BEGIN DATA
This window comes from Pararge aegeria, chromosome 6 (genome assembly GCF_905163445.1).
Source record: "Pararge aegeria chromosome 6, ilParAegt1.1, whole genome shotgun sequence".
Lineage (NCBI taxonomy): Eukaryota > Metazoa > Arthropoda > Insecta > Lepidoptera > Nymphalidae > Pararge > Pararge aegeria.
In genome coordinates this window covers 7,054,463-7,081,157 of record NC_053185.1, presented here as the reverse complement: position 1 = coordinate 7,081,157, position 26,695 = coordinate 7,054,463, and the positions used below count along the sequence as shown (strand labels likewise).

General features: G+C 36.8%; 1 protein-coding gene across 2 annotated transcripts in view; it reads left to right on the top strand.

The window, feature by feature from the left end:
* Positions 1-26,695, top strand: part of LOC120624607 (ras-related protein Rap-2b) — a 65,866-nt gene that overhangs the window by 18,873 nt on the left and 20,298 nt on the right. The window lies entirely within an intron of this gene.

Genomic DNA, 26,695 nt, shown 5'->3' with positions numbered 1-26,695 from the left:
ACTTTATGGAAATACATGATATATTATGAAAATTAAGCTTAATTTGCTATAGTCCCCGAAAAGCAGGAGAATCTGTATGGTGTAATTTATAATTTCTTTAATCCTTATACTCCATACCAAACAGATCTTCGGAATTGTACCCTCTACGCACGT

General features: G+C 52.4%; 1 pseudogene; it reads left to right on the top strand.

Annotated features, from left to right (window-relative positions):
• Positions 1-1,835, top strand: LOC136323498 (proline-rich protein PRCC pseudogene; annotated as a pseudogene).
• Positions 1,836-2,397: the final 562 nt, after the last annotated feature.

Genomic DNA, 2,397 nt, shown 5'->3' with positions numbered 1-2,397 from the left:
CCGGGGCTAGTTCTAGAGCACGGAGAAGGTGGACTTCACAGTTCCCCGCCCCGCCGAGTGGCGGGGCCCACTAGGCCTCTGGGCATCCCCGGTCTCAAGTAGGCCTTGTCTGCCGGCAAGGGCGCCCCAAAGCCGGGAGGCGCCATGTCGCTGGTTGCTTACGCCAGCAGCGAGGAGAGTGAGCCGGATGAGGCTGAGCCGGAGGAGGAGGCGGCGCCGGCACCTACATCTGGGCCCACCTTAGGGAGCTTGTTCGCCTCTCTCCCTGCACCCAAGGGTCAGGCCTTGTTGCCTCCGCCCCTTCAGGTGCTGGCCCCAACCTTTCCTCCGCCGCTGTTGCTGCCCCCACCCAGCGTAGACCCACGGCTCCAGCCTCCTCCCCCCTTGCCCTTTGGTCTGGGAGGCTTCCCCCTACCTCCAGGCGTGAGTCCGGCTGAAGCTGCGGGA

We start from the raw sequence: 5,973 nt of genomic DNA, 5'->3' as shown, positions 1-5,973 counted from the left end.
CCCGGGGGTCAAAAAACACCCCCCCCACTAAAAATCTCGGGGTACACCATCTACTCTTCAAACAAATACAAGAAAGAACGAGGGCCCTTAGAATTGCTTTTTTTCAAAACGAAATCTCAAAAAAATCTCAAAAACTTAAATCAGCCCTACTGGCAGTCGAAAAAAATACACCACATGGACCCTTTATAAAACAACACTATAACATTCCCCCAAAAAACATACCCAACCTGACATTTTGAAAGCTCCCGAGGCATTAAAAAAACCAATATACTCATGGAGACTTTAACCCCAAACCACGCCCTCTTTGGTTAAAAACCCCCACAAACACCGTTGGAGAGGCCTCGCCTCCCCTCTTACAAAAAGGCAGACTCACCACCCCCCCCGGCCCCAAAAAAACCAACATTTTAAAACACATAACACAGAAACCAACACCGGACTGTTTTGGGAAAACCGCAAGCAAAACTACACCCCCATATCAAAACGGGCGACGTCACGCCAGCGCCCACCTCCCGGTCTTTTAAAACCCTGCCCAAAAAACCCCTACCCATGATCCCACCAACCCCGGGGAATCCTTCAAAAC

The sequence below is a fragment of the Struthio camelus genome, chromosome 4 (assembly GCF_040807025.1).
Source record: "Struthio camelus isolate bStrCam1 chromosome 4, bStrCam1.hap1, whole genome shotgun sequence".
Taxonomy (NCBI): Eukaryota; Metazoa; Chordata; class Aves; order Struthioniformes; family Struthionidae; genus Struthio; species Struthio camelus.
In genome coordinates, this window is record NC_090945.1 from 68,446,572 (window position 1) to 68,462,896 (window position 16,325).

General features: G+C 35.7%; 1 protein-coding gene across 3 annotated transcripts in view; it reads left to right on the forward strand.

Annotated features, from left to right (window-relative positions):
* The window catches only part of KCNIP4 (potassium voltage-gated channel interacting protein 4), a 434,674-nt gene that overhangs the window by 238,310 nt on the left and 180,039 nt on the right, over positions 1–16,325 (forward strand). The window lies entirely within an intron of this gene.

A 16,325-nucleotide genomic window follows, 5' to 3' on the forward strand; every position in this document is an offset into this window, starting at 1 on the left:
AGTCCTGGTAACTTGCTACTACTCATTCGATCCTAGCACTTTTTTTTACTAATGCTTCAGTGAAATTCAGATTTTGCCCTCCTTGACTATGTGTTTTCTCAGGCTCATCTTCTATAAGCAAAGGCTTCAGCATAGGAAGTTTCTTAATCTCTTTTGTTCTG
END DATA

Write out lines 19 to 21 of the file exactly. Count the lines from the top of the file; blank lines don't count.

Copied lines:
Source record: "Struthio camelus isolate bStrCam1 chromosome 4, bStrCam1.hap1, whole genome shotgun sequence".
Taxonomy (NCBI): Eukaryota; Metazoa; Chordata; class Aves; order Struthioniformes; family Struthionidae; genus Struthio; species Struthio camelus.
In genome coordinates, this window is record NC_090945.1 from 68,446,572 (window position 1) to 68,462,896 (window position 16,325).